Tämä kirjoitus on alun perin julkaistu LinkedInissä
I call it the startup syndrome in recruiting new talent. It’s nothing new. As a matter of fact, most startups are born with it, it’s a necessity when you’re short with money and resources. It’s been seen to happen even in bigger and more ”mature” organisations, and it can be seen especially with companies and business units operating in smaller town and villages.
So what is it? It’s often called the cultural fit, but in some cases it can also be seen as favoritism.
Cultural fit is especially important to startups, as they need to find like-minded individuals who are similarly motivated and flexible to work long hours with minimal salary, stretching the sensibility in working in an environment where you don’t really have the security of knowing whether the company has money to pay next month’s salary or not. Whether the first employees are paid with equity or salary, the people need to be the best cultural match possible, even in the expense of the best skills if necessary.
Of course You would be looking for the most talented person to start with, but in the very early stages the tasks and responsibilities vary, people need to have a wide range of skills, they need to be able to jump from one thing to the next without much notice, there are often no clear processes in place, nor is there HR to support the CEO. The company may need to change it’s focus, productline, supply chain, revenue logic, or any number of things in order to keep the flexibility to find the killer niche or product to make the big break. And when the shit hits the fan (whether positive or negative), there’s no room for someone who drops the gloves at 4PM or someone who wants to keep his/her holiday the first 3 weeks of June no matter what. There are situations where the team spirit and mutual commitment are trialed with fire. If you don’t fit in the team, all hell will break loose, and it could even kill the company.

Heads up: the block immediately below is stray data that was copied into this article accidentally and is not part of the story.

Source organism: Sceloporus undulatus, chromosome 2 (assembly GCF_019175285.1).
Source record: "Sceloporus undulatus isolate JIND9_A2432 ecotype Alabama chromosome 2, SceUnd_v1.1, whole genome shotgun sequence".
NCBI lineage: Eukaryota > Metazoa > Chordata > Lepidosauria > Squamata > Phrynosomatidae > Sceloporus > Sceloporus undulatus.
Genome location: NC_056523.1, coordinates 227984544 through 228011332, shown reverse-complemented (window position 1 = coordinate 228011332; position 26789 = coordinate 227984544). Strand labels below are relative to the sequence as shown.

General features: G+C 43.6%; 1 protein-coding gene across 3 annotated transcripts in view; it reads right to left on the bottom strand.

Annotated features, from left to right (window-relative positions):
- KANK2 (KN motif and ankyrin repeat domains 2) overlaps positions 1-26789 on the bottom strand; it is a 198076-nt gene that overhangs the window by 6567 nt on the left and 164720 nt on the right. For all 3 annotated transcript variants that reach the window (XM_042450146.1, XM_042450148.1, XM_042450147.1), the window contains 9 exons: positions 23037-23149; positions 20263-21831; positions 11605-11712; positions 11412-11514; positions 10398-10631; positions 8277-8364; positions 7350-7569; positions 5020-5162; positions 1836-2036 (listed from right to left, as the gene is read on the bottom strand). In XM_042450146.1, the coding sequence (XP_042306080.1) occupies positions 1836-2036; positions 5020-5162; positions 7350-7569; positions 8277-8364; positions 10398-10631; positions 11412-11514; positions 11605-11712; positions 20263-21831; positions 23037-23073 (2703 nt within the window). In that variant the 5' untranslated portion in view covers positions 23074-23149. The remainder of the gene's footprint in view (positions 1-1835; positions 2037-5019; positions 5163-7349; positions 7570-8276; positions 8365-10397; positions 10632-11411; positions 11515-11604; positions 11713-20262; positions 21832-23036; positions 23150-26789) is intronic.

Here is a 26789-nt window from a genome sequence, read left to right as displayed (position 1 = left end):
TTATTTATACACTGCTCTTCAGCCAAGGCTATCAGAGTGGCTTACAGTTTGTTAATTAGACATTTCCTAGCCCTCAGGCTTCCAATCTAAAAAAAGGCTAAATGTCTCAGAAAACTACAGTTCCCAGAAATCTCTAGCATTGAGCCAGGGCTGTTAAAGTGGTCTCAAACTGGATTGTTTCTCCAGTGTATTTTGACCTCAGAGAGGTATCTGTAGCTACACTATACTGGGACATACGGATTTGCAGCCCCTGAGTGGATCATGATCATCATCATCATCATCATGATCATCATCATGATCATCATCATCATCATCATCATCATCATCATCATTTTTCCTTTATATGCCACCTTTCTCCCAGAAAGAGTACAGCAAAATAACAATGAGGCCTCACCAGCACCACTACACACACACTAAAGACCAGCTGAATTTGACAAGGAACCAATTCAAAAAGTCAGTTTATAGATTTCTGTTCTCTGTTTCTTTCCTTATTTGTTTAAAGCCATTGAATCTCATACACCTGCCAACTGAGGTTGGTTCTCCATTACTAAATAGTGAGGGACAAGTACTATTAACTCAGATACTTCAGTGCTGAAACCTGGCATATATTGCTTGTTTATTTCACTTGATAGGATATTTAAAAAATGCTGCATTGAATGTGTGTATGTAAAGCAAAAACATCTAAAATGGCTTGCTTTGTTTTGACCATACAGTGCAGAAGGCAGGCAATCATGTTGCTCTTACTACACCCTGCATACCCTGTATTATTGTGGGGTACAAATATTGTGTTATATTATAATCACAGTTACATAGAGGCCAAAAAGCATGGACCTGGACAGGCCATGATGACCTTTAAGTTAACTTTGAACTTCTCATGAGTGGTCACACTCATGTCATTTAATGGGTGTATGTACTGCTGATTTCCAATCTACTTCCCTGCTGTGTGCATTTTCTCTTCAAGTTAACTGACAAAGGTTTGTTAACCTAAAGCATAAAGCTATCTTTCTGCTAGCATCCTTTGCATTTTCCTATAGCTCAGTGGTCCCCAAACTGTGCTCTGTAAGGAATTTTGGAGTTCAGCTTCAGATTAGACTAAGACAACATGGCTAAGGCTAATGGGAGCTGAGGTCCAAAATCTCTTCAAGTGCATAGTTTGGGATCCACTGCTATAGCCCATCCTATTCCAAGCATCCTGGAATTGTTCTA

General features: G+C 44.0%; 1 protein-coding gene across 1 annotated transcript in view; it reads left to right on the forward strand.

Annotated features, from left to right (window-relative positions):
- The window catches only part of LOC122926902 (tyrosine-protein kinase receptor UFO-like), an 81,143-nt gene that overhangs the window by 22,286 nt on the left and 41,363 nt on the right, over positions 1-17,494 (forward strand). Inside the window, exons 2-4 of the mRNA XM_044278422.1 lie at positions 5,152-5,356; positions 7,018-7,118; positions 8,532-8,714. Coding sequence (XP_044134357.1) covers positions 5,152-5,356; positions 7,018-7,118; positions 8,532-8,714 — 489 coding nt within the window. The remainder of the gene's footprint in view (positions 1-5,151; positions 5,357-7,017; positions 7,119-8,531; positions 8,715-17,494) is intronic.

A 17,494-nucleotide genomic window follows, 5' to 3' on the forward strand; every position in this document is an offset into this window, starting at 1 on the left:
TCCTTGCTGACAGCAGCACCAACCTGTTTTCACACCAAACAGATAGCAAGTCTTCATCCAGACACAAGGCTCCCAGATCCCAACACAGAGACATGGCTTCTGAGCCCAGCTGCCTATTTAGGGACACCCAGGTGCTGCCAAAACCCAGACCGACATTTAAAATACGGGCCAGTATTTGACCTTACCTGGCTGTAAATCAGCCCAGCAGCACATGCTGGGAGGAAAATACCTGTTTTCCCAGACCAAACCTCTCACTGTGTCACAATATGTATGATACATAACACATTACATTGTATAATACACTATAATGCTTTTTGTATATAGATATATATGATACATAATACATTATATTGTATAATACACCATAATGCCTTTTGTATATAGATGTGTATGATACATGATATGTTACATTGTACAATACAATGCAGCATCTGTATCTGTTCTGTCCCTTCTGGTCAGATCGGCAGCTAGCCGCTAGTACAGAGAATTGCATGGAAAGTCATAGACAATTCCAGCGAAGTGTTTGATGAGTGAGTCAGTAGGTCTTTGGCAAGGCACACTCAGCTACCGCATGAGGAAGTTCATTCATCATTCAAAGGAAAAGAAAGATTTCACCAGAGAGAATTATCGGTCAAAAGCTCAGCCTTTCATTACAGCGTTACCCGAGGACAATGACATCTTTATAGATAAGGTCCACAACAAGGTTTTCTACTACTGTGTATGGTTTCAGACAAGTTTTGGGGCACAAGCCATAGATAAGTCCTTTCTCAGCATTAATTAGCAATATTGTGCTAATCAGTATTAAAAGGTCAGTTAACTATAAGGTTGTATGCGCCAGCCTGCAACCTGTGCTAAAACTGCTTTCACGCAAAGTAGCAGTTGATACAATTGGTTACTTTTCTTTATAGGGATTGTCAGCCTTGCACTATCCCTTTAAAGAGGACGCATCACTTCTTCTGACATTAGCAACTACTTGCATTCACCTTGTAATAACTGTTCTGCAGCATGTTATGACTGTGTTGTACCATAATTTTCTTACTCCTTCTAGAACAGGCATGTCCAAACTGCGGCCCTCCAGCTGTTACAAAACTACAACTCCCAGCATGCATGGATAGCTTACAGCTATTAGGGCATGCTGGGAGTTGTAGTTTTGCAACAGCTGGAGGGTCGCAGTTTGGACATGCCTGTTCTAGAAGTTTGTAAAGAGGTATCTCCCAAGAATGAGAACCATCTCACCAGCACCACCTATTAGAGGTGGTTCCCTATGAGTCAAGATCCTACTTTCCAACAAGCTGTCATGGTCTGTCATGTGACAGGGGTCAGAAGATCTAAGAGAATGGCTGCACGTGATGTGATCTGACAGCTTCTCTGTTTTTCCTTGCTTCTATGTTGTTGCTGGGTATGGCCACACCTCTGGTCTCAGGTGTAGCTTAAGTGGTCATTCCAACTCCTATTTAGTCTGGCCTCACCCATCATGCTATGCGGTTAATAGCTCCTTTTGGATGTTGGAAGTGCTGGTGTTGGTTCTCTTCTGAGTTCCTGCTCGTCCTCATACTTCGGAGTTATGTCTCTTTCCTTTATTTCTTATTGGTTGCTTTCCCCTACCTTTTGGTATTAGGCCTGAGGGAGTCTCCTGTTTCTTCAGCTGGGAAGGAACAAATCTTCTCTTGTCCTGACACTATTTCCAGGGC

So startups end up hiring the best person with suitable skills AND who fits in the team. If you’re a startupper with a mismatch in the team, buy that person out NOW or DIE a slow, painful death! Your choice.
Startups are born with the need to find the best cultural match, and thus they tend to hire people who have been involved in startups before. And as they hang around other startups, they tend to hire people they already know or know of, they hire friends, or friends of friends.
And when startups grow bigger, some of them will turn into corporations that start needing the middle management and the processes and structures, and slowly turn into more traditional organisations. And of course the need to be flexible with the hours, tasks, pay and whatnot slowly disappear, and the personnel begins to feel like employees rather than ”the core team” or ”the founding team”. And they suddenly don’t need to know everyone personally anymore, they don’t need to consider the cultural and team fit that much, but they start focusing more on the talent as such.